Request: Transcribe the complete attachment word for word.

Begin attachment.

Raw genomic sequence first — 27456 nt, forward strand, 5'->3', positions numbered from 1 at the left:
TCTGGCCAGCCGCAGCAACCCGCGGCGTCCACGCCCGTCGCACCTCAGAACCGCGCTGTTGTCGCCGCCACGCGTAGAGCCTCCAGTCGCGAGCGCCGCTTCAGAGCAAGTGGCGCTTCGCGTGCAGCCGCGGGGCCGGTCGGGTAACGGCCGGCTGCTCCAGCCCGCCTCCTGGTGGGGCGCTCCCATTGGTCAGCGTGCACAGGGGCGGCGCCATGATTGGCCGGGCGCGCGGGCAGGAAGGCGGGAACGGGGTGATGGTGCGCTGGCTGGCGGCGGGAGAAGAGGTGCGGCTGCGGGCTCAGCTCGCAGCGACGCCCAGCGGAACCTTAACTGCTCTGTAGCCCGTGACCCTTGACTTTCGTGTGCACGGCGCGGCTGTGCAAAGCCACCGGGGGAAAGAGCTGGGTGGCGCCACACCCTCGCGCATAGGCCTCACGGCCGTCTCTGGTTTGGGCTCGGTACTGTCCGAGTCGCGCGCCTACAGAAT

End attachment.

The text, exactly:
Raw genomic sequence first — 27456 nt, forward strand, 5'->3', positions numbered from 1 at the left:
TCTGGCCAGCCGCAGCAACCCGCGGCGTCCACGCCCGTCGCACCTCAGAACCGCGCTGTTGTCGCCGCCACGCGTAGAGCCTCCAGTCGCGAGCGCCGCTTCAGAGCAAGTGGCGCTTCGCGTGCAGCCGCGGGGCCGGTCGGGTAACGGCCGGCTGCTCCAGCCCGCCTCCTGGTGGGGCGCTCCCATTGGTCAGCGTGCACAGGGGCGGCGCCATGATTGGCCGGGCGCGCGGGCAGGAAGGCGGGAACGGGGTGATGGTGCGCTGGCTGGCGGCGGGAGAAGAGGTGCGGCTGCGGGCTCAGCTCGCAGCGACGCCCAGCGGAACCTTAACTGCTCTGTAGCCCGTGACCCTTGACTTTCGTGTGCACGGCGCGGCTGTGCAAAGCCACCGGGGGAAAGAGCTGGGTGGCGCCACACCCTCGCGCATAGGCCTCACGGCCGTCTCTGGTTTGGGCTCGGTACTGTCCGAGTCGCGCGCCTACAGAAT